Kassam reminded judges that entries showing solid principles of good building operation should not be overlooked. ‘The routine elements done very well should be rewarded. It takes a lot of hard work to get a result,’ she said.

Competition was fierce in the Building Performance Consultancy of the Year categories, with the award for firms with up to 100 employees being the most hotly contested. ‘Generally, the submissions in this category were of a very good quality,’ said David White. ‘I was impressed with the original answers – and a lack of dross.’

‘It was very close between the top two,’ remarked Susan Hone-Brooks. ‘I found it hard to separate them.’

The judges were looking for examples of consultants that went beyond the norm. As a client working for Sainsbury’s, Hawker is in an ideal position to judge. ‘The good companies are those that come up with the ideas and give you options. They don’t just do as the client says,’ he says.

Bere, meanwhile, was pleased to find examples of firms encouraging their engineers to be creative with their problem solving. He noted that some entries had demonstrated ‘a lot more encouragement of independent thought’.

[well_title=”The CIBSE Building Performance Awards 2017″]
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While the overall quality of entries was high, some contenders were handicapped by incomplete answers or missing performance data. Judges were particularly mindful of entries that were well written, but that may have lacked substance.

‘Some of the best entries are simple and to the point,’ said Datta, while others were deemed overlong and ‘too wordy’, and did not always answer the question.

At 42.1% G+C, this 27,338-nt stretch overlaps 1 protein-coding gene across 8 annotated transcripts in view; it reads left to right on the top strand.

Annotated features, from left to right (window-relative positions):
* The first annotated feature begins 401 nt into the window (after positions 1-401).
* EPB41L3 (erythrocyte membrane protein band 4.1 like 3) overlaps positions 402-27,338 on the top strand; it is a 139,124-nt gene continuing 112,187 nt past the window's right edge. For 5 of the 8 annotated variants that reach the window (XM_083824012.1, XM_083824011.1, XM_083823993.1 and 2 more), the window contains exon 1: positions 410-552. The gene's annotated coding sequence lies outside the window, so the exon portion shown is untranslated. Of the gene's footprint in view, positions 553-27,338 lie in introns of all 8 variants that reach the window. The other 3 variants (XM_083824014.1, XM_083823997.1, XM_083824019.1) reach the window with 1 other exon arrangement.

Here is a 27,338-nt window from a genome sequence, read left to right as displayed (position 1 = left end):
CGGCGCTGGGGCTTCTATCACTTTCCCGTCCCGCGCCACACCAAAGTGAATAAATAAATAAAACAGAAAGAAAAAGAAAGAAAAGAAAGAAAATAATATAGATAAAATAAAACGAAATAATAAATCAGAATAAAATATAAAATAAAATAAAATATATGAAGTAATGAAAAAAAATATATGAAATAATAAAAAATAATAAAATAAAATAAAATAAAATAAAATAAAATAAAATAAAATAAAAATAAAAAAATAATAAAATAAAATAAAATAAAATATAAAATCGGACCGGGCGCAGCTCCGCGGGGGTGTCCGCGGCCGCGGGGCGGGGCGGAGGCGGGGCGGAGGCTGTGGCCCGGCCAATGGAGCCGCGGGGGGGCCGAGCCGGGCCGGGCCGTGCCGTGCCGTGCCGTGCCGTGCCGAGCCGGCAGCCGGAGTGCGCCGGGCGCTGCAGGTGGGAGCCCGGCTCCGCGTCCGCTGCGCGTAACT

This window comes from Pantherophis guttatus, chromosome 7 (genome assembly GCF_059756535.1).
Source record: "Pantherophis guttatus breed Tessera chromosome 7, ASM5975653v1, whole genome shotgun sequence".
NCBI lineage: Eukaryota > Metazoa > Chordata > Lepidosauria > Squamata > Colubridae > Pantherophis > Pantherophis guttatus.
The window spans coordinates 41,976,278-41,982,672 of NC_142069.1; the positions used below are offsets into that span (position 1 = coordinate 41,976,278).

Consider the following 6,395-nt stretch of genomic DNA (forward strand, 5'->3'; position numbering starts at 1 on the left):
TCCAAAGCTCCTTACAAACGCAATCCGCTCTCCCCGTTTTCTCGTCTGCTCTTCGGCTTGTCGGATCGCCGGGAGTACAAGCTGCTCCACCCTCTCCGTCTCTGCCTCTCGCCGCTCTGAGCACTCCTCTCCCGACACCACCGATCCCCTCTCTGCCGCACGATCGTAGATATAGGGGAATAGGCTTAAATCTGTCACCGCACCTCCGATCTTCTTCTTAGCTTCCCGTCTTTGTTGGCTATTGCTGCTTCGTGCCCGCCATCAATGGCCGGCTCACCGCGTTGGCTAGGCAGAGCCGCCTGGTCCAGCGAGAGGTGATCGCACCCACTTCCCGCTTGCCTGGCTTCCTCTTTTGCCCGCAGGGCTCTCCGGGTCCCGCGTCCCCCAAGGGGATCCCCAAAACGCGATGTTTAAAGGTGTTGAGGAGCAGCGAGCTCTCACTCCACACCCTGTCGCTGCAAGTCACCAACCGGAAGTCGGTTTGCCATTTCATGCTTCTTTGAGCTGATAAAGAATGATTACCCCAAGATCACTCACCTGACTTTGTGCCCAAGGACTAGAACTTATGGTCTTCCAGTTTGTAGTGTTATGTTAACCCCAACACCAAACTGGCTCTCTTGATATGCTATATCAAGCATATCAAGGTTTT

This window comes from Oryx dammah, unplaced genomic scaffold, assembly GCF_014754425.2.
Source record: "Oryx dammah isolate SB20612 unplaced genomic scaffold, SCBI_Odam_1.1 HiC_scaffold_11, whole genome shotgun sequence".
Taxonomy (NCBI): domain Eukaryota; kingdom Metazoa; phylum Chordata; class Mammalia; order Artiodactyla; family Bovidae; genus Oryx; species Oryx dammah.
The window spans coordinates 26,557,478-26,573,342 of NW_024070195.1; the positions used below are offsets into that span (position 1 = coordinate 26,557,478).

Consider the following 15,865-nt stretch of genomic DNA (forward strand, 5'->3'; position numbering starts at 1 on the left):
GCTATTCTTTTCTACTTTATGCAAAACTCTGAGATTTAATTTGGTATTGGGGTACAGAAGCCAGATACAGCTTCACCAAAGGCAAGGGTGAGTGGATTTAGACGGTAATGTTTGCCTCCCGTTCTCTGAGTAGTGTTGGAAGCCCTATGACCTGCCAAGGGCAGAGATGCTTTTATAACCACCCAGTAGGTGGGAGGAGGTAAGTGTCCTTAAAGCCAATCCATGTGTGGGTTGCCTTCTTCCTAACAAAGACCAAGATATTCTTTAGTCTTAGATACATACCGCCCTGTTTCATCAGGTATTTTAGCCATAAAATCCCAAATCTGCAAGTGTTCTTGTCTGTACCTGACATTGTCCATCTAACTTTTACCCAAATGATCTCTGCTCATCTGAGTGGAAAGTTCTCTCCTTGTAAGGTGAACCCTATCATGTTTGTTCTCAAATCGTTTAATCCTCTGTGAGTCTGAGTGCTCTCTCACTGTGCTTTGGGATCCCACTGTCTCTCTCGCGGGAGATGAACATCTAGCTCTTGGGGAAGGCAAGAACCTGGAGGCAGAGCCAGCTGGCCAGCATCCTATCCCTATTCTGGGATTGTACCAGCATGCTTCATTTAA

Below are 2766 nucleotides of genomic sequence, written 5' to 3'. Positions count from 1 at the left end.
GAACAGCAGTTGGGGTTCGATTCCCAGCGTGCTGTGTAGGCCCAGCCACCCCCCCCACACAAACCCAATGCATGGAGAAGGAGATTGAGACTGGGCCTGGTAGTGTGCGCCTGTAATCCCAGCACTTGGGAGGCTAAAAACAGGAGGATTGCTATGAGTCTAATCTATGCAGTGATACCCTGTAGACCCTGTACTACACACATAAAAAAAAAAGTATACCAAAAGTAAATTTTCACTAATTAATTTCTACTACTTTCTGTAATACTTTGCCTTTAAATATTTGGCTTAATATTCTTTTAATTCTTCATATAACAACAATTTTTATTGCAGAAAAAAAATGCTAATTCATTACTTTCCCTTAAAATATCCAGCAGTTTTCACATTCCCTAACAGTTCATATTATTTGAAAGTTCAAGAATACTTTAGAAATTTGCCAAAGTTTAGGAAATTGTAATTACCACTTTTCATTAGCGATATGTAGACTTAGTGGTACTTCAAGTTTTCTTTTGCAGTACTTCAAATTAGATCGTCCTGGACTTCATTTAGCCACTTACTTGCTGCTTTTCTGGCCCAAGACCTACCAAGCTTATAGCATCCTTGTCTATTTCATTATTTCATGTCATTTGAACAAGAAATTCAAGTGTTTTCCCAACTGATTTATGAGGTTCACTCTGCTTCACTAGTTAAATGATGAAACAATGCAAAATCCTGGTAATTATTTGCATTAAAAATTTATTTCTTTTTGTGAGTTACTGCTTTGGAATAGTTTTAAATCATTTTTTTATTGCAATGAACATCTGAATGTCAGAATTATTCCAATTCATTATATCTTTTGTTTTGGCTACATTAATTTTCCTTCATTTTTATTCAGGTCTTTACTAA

Some of the entries didn’t do justice to the quality of the buildings, according to Gething, who added: ‘There was a great story there, but it hasn’t always been explained well.’

The shortlisted entrants will have to wait until the new year to see if they have won. The awards night will also reveal the overall Building Performance Champion, and the judges have a tough task with a number of outstanding candidates.

Visit www.cibse/bpa for full shortlist

Awards judges

Rowan Crowley, managing director, CIBSE Services
Justin Bere, director, Bere:architects
Richard Caple, president elect, Society of Light and Lighting
Munish Datta, head of facilities management and Plan A, Marks & Spencer
Hywel Davies, technical director, CIBSE
Bill Gething, professor of architecture, University of the west of England
Mark Hawker, senior engineering design manager, property, Sainsbury’s
Susan Hone-Brookes, environmental leader, Laing O’Rourke
Sara Kassam, head of sustainable development, CIBSE
Mitch Layng, associate director, portfolio energy management, M&G Real Estate
Neil Lewis, managing director, Waterman Building Services
Michelle Perry, key account manager, Trox
Sarah Ratcliffe, programme director, Better Buildings Partnership
Simon Renford Gordon, development manager, Lendlease
David Stevens, vice-chair, CIBSE FM Group
Mark Sutton Vane, director and principal, Sutton Vane Associates
David White, managing director, Building Services Design